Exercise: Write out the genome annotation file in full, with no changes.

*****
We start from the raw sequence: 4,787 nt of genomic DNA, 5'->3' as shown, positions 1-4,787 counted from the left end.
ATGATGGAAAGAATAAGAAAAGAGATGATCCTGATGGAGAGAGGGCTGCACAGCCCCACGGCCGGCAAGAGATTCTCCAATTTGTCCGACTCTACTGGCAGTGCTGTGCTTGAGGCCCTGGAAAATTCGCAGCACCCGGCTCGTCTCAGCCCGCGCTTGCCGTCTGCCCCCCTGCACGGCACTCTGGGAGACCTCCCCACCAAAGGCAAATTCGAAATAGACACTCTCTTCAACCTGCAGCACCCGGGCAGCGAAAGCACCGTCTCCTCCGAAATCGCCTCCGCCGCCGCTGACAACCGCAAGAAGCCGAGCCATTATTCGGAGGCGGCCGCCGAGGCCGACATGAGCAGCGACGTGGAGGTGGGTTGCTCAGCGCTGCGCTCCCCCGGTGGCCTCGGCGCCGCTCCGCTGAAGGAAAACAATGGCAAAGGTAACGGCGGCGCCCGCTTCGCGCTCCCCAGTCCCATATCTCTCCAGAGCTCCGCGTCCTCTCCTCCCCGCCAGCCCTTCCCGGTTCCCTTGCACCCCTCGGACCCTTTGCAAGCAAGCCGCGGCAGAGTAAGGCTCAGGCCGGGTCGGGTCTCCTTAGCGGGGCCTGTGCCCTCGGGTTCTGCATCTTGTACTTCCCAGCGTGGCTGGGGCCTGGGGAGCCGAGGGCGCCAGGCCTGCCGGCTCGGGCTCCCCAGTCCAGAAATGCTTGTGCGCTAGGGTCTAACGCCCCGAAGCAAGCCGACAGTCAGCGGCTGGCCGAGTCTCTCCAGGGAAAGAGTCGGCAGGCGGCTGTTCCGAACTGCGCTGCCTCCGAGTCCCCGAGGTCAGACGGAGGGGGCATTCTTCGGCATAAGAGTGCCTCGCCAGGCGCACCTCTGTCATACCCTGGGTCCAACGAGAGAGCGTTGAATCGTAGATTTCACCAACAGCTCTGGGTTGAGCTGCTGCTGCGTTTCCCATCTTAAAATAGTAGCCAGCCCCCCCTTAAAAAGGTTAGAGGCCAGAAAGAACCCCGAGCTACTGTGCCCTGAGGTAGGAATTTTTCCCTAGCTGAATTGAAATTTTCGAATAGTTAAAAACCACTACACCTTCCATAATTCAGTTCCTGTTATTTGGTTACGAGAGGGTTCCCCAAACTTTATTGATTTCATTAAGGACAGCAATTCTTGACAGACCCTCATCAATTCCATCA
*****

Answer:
We start from the raw sequence: 4,787 nt of genomic DNA, 5'->3' as shown, positions 1-4,787 counted from the left end.
ATGATGGAAAGAATAAGAAAAGAGATGATCCTGATGGAGAGAGGGCTGCACAGCCCCACGGCCGGCAAGAGATTCTCCAATTTGTCCGACTCTACTGGCAGTGCTGTGCTTGAGGCCCTGGAAAATTCGCAGCACCCGGCTCGTCTCAGCCCGCGCTTGCCGTCTGCCCCCCTGCACGGCACTCTGGGAGACCTCCCCACCAAAGGCAAATTCGAAATAGACACTCTCTTCAACCTGCAGCACCCGGGCAGCGAAAGCACCGTCTCCTCCGAAATCGCCTCCGCCGCCGCTGACAACCGCAAGAAGCCGAGCCATTATTCGGAGGCGGCCGCCGAGGCCGACATGAGCAGCGACGTGGAGGTGGGTTGCTCAGCGCTGCGCTCCCCCGGTGGCCTCGGCGCCGCTCCGCTGAAGGAAAACAATGGCAAAGGTAACGGCGGCGCCCGCTTCGCGCTCCCCAGTCCCATATCTCTCCAGAGCTCCGCGTCCTCTCCTCCCCGCCAGCCCTTCCCGGTTCCCTTGCACCCCTCGGACCCTTTGCAAGCAAGCCGCGGCAGAGTAAGGCTCAGGCCGGGTCGGGTCTCCTTAGCGGGGCCTGTGCCCTCGGGTTCTGCATCTTGTACTTCCCAGCGTGGCTGGGGCCTGGGGAGCCGAGGGCGCCAGGCCTGCCGGCTCGGGCTCCCCAGTCCAGAAATGCTTGTGCGCTAGGGTCTAACGCCCCGAAGCAAGCCGACAGTCAGCGGCTGGCCGAGTCTCTCCAGGGAAAGAGTCGGCAGGCGGCTGTTCCGAACTGCGCTGCCTCCGAGTCCCCGAGGTCAGACGGAGGGGGCATTCTTCGGCATAAGAGTGCCTCGCCAGGCGCACCTCTGTCATACCCTGGGTCCAACGAGAGAGCGTTGAATCGTAGATTTCACCAACAGCTCTGGGTTGAGCTGCTGCTGCGTTTCCCATCTTAAAATAGTAGCCAGCCCCCCCTTAAAAAGGTTAGAGGCCAGAAAGAACCCCGAGCTACTGTGCCCTGAGGTAGGAATTTTTCCCTAGCTGAATTGAAATTTTCGAATAGTTAAAAACCACTACACCTTCCATAATTCAGTTCCTGTTATTTGGTTACGAGAGGGTTCCCCAAACTTTATTGATTTCATTAAGGACAGCAATTCTTGACAGACCCTCATCAATTCCATCA